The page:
Species: N. depressus
Conservation status: Data Deficient (IUCN 2.3)
Flatback sea turtles are found in coastal waters, and are reported to bask in the sun at the surface, sometimes with sea birds perched on their backs.
These turtles prefer shallow, soft-bottomed sea bed habitats that are far from reefs. They only very rarely leave the shallow waters of the continental shelf, and nest only in northern Australia, where beaches on small offshore islands are the most important sites. This is in stark contrast to the behaviour of all other marine turtle species, except for Kemp's ridley.
This species is within a monotypic genus, Natator, in the family Cheloniidae; the name means "swimmer" in Latin. Depressus, the specific name, means "flat" in Latin. It refers to the flatness of the flatback's shell. The Bardi people called this animal barwanjan, and it was known to the Wunambil as madumal.
Flatback turtles are usually found in bays, shallow, grassy waters, coral reefs, estuaries, and lagoons on the northern coast of Australia and off the coast of Papua New Guinea.
The species may feed off Indonesia and Papua New Guinea, but it nests only in Australia. Nesting occurs across the northern half of Australia, from Exmouth in Western Australia to Mon Repos Conservation Park in Queensland. The most significant breeding site is Crab Island in the western Torres Strait. Breeding may also occur on the islands of the southern Great Barrier Reef, and on mainland beaches and offshore islands north of Gladstone.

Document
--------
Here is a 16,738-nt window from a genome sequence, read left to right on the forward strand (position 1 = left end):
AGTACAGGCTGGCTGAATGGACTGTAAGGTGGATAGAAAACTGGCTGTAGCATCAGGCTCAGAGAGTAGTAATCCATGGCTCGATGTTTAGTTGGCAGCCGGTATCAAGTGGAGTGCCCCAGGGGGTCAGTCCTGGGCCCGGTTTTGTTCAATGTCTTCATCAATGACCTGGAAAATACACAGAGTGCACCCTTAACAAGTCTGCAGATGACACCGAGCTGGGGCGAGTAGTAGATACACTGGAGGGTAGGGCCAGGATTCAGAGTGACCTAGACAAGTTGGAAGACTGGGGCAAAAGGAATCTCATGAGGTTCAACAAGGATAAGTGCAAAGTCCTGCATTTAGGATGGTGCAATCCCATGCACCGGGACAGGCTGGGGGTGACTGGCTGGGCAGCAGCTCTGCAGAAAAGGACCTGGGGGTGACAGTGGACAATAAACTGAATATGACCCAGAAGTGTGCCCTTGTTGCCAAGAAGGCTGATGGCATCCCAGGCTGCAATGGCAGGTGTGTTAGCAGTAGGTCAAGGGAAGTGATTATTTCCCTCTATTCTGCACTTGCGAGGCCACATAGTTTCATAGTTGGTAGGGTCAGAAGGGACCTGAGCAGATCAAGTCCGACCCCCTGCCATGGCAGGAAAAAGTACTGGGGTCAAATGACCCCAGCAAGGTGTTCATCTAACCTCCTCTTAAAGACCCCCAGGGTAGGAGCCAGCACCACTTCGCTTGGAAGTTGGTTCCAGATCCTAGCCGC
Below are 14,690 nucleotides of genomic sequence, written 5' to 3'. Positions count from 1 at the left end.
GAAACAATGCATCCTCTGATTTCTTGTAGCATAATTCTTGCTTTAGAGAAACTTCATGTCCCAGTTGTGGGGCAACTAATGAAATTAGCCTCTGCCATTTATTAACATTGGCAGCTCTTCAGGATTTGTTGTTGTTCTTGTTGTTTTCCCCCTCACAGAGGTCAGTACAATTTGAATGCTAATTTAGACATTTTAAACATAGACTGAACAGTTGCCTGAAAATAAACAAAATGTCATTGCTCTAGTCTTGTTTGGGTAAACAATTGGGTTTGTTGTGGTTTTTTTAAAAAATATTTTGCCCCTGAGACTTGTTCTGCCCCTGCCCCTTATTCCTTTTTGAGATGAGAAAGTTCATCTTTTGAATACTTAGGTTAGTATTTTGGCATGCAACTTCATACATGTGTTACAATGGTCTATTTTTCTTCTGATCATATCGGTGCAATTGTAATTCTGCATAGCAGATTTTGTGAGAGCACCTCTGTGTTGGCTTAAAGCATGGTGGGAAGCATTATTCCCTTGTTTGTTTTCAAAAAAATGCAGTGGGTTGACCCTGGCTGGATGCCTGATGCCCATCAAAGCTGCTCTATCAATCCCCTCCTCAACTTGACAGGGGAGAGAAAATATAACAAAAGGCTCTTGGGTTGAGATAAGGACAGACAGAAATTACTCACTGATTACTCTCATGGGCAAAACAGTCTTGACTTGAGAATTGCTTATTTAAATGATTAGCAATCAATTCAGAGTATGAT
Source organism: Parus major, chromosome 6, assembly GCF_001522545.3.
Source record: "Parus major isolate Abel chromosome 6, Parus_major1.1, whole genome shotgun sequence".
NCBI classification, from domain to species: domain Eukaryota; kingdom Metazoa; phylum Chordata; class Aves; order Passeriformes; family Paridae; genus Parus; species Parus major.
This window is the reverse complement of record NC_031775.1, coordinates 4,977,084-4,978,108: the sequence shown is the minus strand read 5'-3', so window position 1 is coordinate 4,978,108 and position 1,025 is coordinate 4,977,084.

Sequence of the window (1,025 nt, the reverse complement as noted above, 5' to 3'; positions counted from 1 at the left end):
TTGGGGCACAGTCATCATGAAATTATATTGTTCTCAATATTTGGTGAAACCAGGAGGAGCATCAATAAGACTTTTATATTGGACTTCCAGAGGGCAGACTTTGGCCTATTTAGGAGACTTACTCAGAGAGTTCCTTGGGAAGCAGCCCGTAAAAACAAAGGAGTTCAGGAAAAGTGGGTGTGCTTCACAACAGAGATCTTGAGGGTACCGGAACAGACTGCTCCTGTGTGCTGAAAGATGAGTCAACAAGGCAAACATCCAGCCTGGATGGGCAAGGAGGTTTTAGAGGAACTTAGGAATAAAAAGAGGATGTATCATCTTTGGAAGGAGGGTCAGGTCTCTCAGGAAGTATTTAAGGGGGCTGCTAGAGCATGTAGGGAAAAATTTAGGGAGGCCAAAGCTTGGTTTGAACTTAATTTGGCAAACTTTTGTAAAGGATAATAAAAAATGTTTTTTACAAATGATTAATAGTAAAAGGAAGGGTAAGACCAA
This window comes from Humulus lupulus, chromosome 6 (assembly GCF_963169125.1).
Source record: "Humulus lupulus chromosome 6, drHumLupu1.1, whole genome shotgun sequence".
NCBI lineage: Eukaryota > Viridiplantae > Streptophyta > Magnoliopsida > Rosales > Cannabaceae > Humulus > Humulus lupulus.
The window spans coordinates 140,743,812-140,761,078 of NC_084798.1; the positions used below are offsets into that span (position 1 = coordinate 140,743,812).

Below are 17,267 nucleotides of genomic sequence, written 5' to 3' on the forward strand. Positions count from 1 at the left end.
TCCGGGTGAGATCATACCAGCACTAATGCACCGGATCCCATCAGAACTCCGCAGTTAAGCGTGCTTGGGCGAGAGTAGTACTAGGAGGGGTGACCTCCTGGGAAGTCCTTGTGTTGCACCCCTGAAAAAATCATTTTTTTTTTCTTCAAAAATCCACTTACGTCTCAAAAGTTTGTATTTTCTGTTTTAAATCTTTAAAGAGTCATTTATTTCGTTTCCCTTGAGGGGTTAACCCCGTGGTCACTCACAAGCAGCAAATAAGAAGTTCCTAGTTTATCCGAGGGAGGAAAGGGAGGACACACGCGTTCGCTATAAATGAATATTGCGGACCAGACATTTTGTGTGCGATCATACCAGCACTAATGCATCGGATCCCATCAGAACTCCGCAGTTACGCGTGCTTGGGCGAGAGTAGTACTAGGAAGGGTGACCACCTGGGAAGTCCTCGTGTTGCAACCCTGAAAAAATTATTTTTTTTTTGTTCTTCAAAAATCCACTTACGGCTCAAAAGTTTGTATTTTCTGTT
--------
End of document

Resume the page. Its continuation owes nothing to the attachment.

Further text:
The flatback has a flat body and smooth carapace (shell) with upturned edges. It is also recognized by a single pair of prefrontal scales at the front of the head, and 4 pairs of costal scutes on the carapace.
Adults flatbacks may reach 90kg and up to 1m in length.
The carapace of this turtle is yellow-grey or a green-grey, while the plastron (underside) is usually pale yellow.
The nesting season runs from October to February in Queensland's Northern Territory, but may extend to the entire year in Northwestern Australia. Flatbacks can nest up to 4 times in a season, and the interval between each nesting event may be anywhere between 13 and 18 days. An average of 50 eggs are laid each time.
The flatback turtle is predominantly carnivorous, feeding on squid, sea cucumbers, soft corals, and mollusks.
What are the main threats?
The main threats which affect marine turtles are:
Habitat loss and degradation
Collection of eggs and meat for consumption
Incidental capture (bycatch)
Flatbacks are also threatened by predation by foxes, feral dogs and pigs and more recently the occurence of green turtle fibropapillomatosis. Its restricted range means that the flatback is extremely vulnerable to habitat loss, especially of breeding sites, but the most serious threat appears to be incidental catch by fishing vessels operating in the area.